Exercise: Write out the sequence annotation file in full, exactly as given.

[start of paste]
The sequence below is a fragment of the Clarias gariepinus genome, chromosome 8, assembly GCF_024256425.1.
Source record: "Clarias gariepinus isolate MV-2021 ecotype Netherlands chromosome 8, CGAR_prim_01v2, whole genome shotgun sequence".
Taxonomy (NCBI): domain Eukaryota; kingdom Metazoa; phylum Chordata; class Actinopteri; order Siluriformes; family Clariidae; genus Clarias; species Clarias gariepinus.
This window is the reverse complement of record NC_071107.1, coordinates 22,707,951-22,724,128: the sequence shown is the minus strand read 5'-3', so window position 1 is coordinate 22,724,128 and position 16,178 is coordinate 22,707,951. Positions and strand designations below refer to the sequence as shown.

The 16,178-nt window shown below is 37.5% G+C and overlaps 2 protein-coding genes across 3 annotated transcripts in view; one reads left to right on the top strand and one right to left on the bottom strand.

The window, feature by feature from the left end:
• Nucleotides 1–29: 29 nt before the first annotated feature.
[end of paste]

The sequence below is a fragment of the Clarias gariepinus genome, chromosome 8, assembly GCF_024256425.1.
Source record: "Clarias gariepinus isolate MV-2021 ecotype Netherlands chromosome 8, CGAR_prim_01v2, whole genome shotgun sequence".
Taxonomy (NCBI): domain Eukaryota; kingdom Metazoa; phylum Chordata; class Actinopteri; order Siluriformes; family Clariidae; genus Clarias; species Clarias gariepinus.
This window is the reverse complement of record NC_071107.1, coordinates 22,707,951-22,724,128: the sequence shown is the minus strand read 5'-3', so window position 1 is coordinate 22,724,128 and position 16,178 is coordinate 22,707,951. Positions and strand designations below refer to the sequence as shown.

The 16,178-nt window shown below is 37.5% G+C and overlaps 2 protein-coding genes across 3 annotated transcripts in view; one reads left to right on the top strand and one right to left on the bottom strand.

The window, feature by feature from the left end:
• Nucleotides 1–29: 29 nt before the first annotated feature.